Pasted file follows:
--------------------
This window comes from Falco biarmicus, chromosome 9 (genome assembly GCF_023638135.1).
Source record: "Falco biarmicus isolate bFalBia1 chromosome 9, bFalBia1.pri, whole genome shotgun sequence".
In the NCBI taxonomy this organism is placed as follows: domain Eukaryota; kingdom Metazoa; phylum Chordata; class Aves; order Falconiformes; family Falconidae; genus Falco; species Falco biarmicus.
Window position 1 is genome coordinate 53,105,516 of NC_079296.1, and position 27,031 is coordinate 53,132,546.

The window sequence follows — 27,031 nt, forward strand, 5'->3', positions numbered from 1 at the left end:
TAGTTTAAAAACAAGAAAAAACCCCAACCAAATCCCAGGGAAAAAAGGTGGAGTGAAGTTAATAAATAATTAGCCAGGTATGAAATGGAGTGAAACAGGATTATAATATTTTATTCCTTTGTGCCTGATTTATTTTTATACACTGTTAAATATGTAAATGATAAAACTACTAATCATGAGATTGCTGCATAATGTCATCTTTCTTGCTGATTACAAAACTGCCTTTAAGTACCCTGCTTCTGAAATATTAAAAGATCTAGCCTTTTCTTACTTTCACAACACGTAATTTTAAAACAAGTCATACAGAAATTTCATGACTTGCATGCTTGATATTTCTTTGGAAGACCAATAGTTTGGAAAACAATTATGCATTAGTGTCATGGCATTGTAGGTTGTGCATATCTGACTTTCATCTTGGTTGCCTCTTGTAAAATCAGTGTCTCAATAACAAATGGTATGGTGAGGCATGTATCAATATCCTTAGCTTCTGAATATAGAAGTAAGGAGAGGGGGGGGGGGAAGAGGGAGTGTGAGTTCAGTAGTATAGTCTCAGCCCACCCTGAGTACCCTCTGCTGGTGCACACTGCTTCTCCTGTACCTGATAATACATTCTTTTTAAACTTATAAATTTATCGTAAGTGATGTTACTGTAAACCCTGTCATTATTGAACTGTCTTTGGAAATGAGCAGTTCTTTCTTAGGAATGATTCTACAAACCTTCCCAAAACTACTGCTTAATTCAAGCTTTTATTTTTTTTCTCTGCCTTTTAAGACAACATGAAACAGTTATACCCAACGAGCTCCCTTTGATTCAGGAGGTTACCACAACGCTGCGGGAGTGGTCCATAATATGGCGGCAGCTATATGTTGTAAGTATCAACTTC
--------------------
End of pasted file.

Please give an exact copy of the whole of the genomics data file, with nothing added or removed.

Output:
This window comes from Falco biarmicus, chromosome 9 (genome assembly GCF_023638135.1).
Source record: "Falco biarmicus isolate bFalBia1 chromosome 9, bFalBia1.pri, whole genome shotgun sequence".
In the NCBI taxonomy this organism is placed as follows: domain Eukaryota; kingdom Metazoa; phylum Chordata; class Aves; order Falconiformes; family Falconidae; genus Falco; species Falco biarmicus.
Window position 1 is genome coordinate 53,105,516 of NC_079296.1, and position 27,031 is coordinate 53,132,546.

The window sequence follows — 27,031 nt, forward strand, 5'->3', positions numbered from 1 at the left end:
TAGTTTAAAAACAAGAAAAAACCCCAACCAAATCCCAGGGAAAAAAGGTGGAGTGAAGTTAATAAATAATTAGCCAGGTATGAAATGGAGTGAAACAGGATTATAATATTTTATTCCTTTGTGCCTGATTTATTTTTATACACTGTTAAATATGTAAATGATAAAACTACTAATCATGAGATTGCTGCATAATGTCATCTTTCTTGCTGATTACAAAACTGCCTTTAAGTACCCTGCTTCTGAAATATTAAAAGATCTAGCCTTTTCTTACTTTCACAACACGTAATTTTAAAACAAGTCATACAGAAATTTCATGACTTGCATGCTTGATATTTCTTTGGAAGACCAATAGTTTGGAAAACAATTATGCATTAGTGTCATGGCATTGTAGGTTGTGCATATCTGACTTTCATCTTGGTTGCCTCTTGTAAAATCAGTGTCTCAATAACAAATGGTATGGTGAGGCATGTATCAATATCCTTAGCTTCTGAATATAGAAGTAAGGAGAGGGGGGGGGGGAAGAGGGAGTGTGAGTTCAGTAGTATAGTCTCAGCCCACCCTGAGTACCCTCTGCTGGTGCACACTGCTTCTCCTGTACCTGATAATACATTCTTTTTAAACTTATAAATTTATCGTAAGTGATGTTACTGTAAACCCTGTCATTATTGAACTGTCTTTGGAAATGAGCAGTTCTTTCTTAGGAATGATTCTACAAACCTTCCCAAAACTACTGCTTAATTCAAGCTTTTATTTTTTTTCTCTGCCTTTTAAGACAACATGAAACAGTTATACCCAACGAGCTCCCTTTGATTCAGGAGGTTACCACAACGCTGCGGGAGTGGTCCATAATATGGCGGCAGCTATATGTTGTAAGTATCAACTTC